• Whenever exposed to smoke or gases, put on the protective mask, close heater ventilator intakes, and wear protective clothing. This will help ensure survivability.


The platoon leader must be concerned with all hazards, for the safety of his platoon. Practically all is fair in love and war; therefore, the platoon leader must protect his soldiers from harmful toxins at all times. The following paragraphs will discuss some of those safety measures. For more information, contact the installation safety and health hazards office.


Carbon monoxide poisoning can kill. Carbon monoxide is a colorless, odorless, deadly poisonous gas which, when breathed, deprives the body of oxygen and causes suffocation. Exposure to air contaminated with carbon monoxide produces symptoms of headache, dizziness, loss of muscular control, drowsiness, and possible coma. Permanent brain damage or death can result.

Carbon monoxide occurs in exhaust fumes of fuel-burning heaters and internal combustion engines. It becomes dangerously concentrated under conditions of inadequate ventilation. You must follow these safety precautions to ensure safety of personnel whenever the heater or engine of any vehicle is operated for maintenance or tactical use. The best defense against carbon monoxide poisoning is adequate ventilation.


Toxic materials are located in the vicinity of the missile IR dome. If the dome shatters, mercury thallium liquid may be released. This material is toxic to unprotected skin. Avoid all contact with released material unless protective equipment is being worn (such as a respirator, protective gloves, and chemical goggles).


Solvents used in maintenance are volatile and flammable. They produce toxic vapors that are harmful when inhaled. Use only in well-ventilated areas and keep away from flame or sparks. For proper use of lubricants on the Avenger, see the operator's manual.


Electrolyte solution in vehicle and FU batteries contains sulfuric acid. Be extremely careful when handling or working with batteries. Battery acid can cause severe burns and damage to equipment and clothing.


Explosives are contained in Avenger machine-gun ammunition. All applicable safety regulations must be strictly enforced. Explosive components containing electrical wiring must be protected at all times to eliminate stray voltages. Missile-handling operations should not be performed during electrical storms.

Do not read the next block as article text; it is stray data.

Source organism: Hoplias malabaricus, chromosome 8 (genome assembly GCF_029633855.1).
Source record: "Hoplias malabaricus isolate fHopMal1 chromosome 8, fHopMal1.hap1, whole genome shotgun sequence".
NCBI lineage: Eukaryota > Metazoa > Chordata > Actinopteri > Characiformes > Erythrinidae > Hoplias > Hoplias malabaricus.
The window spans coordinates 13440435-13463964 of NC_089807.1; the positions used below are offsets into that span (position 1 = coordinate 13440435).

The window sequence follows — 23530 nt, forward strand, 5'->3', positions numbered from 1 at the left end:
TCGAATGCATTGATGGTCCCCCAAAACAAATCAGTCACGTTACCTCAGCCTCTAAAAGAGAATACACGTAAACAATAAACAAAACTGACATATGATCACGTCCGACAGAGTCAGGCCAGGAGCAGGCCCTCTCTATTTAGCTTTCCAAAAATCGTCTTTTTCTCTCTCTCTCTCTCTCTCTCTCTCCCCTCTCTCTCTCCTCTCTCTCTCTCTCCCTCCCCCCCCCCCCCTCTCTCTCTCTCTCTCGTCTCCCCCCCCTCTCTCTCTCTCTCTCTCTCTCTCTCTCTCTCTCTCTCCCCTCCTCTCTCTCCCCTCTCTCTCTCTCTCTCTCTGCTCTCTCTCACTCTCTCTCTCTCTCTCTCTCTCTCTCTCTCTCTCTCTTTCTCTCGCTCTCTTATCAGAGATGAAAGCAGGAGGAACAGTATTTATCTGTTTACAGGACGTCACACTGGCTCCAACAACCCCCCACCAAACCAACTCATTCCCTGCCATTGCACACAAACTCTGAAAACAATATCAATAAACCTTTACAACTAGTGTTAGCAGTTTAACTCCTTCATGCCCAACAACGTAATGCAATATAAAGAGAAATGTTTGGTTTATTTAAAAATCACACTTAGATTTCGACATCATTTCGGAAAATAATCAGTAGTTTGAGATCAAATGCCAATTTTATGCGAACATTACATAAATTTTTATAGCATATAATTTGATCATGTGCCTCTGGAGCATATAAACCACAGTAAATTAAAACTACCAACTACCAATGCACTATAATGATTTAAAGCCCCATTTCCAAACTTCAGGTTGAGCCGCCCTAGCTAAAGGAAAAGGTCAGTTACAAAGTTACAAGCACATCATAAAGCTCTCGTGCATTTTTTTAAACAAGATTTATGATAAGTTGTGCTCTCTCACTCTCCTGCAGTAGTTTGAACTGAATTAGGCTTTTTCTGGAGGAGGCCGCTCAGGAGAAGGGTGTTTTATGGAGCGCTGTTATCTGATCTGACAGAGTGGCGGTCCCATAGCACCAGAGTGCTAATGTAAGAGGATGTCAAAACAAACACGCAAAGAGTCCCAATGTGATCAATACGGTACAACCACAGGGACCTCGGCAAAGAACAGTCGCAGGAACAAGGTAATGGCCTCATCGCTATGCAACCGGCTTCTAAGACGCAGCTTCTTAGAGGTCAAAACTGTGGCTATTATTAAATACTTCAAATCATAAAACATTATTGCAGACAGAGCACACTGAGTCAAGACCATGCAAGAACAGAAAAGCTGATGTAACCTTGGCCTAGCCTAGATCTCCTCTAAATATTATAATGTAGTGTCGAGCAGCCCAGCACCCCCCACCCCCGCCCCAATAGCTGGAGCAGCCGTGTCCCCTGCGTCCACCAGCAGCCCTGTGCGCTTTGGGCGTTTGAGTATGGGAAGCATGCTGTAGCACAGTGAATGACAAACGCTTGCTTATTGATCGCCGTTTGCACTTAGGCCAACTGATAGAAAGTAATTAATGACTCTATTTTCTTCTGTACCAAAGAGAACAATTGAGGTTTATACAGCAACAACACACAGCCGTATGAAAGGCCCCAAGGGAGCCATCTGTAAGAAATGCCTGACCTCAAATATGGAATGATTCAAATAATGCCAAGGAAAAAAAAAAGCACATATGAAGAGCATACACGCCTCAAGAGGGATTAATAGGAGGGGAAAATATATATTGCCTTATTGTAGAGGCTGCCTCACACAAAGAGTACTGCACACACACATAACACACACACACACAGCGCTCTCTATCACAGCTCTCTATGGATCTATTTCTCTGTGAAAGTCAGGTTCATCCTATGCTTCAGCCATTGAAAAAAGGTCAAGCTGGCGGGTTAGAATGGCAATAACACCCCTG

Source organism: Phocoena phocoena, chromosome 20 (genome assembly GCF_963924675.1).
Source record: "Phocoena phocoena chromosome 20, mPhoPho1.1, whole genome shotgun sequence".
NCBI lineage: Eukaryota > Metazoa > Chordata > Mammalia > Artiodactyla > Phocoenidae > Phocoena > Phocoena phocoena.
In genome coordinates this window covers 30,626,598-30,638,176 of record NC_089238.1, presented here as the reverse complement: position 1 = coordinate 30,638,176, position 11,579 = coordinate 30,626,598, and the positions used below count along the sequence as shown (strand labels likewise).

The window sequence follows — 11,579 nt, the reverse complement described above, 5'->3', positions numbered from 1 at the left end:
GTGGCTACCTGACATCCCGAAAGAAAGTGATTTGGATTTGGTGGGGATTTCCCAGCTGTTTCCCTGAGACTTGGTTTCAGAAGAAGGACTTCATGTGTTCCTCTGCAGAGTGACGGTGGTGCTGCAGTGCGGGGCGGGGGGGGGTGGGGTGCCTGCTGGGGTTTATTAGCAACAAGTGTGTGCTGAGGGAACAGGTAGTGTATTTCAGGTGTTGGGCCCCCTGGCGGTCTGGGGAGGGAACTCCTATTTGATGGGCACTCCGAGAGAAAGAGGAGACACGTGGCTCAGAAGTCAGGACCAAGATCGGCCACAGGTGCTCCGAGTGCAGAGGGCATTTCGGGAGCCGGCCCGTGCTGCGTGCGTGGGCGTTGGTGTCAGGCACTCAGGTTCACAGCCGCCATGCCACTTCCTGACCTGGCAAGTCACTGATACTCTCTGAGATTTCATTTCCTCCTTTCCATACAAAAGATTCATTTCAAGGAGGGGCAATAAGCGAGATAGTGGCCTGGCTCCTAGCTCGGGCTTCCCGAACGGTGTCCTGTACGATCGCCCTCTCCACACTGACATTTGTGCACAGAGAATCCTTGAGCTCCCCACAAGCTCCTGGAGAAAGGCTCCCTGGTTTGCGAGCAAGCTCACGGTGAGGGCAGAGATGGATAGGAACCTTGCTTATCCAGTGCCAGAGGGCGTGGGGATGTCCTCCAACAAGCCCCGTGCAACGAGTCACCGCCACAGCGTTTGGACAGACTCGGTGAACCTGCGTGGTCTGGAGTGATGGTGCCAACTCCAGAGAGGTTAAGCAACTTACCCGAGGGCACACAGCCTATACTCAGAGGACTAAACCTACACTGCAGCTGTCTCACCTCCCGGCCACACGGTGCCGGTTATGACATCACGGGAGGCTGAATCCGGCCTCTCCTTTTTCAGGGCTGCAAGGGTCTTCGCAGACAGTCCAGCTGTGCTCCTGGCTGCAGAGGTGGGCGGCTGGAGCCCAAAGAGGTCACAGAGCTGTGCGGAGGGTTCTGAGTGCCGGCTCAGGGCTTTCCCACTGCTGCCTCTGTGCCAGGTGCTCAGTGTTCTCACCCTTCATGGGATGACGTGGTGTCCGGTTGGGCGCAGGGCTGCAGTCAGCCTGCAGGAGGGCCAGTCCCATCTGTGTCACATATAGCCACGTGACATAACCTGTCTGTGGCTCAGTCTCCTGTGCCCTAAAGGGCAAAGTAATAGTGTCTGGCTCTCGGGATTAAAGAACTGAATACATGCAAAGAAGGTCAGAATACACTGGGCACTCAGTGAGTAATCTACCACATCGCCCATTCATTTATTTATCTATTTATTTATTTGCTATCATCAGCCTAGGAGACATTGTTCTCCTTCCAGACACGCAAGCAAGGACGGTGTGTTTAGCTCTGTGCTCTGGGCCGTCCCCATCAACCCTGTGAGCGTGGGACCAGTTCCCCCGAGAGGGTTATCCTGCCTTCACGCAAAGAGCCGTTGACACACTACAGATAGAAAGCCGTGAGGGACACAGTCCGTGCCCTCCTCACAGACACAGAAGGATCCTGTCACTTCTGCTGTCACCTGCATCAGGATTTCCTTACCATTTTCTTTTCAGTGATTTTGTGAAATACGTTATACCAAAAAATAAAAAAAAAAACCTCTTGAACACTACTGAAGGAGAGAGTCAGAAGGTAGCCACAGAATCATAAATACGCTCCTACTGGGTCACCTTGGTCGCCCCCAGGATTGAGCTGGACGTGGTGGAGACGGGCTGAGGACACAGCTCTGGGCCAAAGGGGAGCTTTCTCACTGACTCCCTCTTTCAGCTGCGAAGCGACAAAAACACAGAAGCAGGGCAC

Missile exhaust contains amounts of hydrogen chloride gas which may cause eye and throat irritation if inhaled. To prevent any irritation or exposure to potentially harmful concentrations of hydrogen chloride from exhaust plume, the gunner must ensure all hatches are closed and securely latched. For first aid, refer to FM 21-11.


A dangerous noise level exists in the vicinity of the Avenger system when weapons are fired. Permanent ear damage may result to personnel during weapons tiring if they are at close distances. For adequate protection while in the turret, the gunner must wear the communications-type headset provided.


The chemical solution used in the DS2 unit is highly combustible. Severe chemical burns may occur when improperly used. DS2 can severely injure eyes and skin, or may cause illness if inhaled. DS2 can also cause damage to NBC MOPP equipment. For proper use of DS2, see FM 3-5.


Proper planning and management of vehicle movements and convoy procedures will affect the number of vehicles on the battlefield, and more importantly, their timeliness in getting there. All leaders should ensure that the following conditions have been met during movement operations:

  • Are basic issue items on every vehicle in the convoy?
  • Are operators performing before-, during- and after-operation PMCS?
  • Are all radio antennas tied down properly to a length of not more than 7 feet?
  • Have operators been trained to drive in adverse weather and difficult terrain?
  • Are convoy drivers provided with adequate rest?
  • Are ground guides used in the appropriate circumstances such as backing in bivouac areas, and in limited visibility areas?
  • Are personnel prohibited from sleeping in vehicles while the engine is running? Are they prohibited from sleeping near or under vehicles?
  • Are vehicle dismount points clearly marked and ground guide procedures strictly enforced at all bivouac areas?
  • Are fire drills practiced on all vehicles?


The purpose of a safety briefing checklist is to provide leaders with a ready safety reference that encompasses most tasks common to a unit. The checklist should be used with DA Pamphlet 385-1. Users are encouraged to add additional checklist items that cover their particular mission needs.

When developing a safety brief checklist, ADA leaders should ensure that the following questions are covered:

  • Is the safety annex of the unit SOP current? Does it coverall field training operations?
  • Are adequate provisions for safe practices, procedures, and physical standards incorporated into unit predeployment exercises?
  • Is there an established procedure for informing the next higher commander of all accidents, injuries, and incidents? Are recommendations for corrective actions made?

The safety briefing checklist below should serve as a guide for ensuring that, as a minimum, these tasks are performed before engaging in training or hostile operations.